New Fact Sheet on New Federal 21st Century Cures Act Final Rules

Comparing the New Federal 21st Century Cures Act Final Rules to the Proposal for a California Statewide HIE Network

Creating a statewide health information exchange (HIE) network offers direct benefit to California providers, health plans and policymakers to respond to public health emergencies, improve health equity, support care coordination, and realize health quality improvements.

Recent federal policies will support these efforts and make them easier and more affordable, but won’t be sufficient to meet California’s needs. Last year, the Centers for Medicare & Medicaid Services (CMS) and the Office of the National Coordinator for Health Information Technology (ONC) released Final Rules concerning interoperability under the 21st Century Cures Act. The CMS Final Rule requires several changes to support information exchange, including the Patient Access Application Programming Interface (API), Provider Directory API, Payer-to-Payer Data Exchange, and Admission, Discharge and Transfer (ADT) Event Notification policies.1 The ONC Final Rule makes important changes to support information exchange by prohibiting Information Blocking and updating the Health IT Certification Program.2

What are key pieces of the Final Rules?

  • CMS Final Rule
    • Patient Access API
    • Provider Directory API
    • Payer-to-Payer Data Exchange
    • Admission, Discharge and Transfer Event (ADT) Notifications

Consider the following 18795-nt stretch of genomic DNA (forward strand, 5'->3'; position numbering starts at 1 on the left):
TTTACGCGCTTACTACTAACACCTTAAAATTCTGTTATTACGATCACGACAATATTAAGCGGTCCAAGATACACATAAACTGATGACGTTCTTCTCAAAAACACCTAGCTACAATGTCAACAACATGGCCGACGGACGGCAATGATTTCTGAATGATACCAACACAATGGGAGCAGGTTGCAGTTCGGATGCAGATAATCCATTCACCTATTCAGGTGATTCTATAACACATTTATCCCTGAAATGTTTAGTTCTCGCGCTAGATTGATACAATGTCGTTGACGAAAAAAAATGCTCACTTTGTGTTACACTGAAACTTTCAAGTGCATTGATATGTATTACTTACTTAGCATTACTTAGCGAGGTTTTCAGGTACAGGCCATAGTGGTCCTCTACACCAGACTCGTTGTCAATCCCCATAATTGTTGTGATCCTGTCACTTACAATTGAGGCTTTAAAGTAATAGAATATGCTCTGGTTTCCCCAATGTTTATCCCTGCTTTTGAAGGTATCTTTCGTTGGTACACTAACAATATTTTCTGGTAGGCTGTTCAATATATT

• ONC Final Rule
    • Information Blocking rules
    • API Conditions of Certification

These federal rules will support patient access to their electronic health information using standards-based APIs and help curb practices by health information technology (IT) developers, providers, and health plans that interfere with the exchange or use of electronic health information. They will also require hospitals to send notifications to primary care providers, and health plans to share data among each other at the patient’s request. However, the federal rules do not address the types of comprehensive information sharing needed by health care stakeholders to ensure every Californian’s health information – regardless of where they receive care or which insurer they have – is accessible and integrated into a comprehensive digital health record.

Establishing statewide requirements and standards for information sharing by health plans and providers would fill gaps in the federal rules and ensure stakeholders have the data and tools to participate in state quality improvement and population health initiatives, to be successful in value-based payment models, and – most important – to improve care quality and health outcomes for patients.

Here are some ways the Final Rules differ from the effort to establish a statewide HIE network in California:

  1. CMS API requirements are focused on patient access

Under new CMS interoperability regulations all Medicare and Medicaid health plans are required to share claims data with patients through application programming interfaces (APIs). Patients will have the ability to select and designate third-party applications to access claims, encounter, and clinical information maintained by health plans3 starting July 1, 2021. This will allow patients to access their claims and a limited subset of clinical information at their convenience through mobile applications on their smart phones or other devices.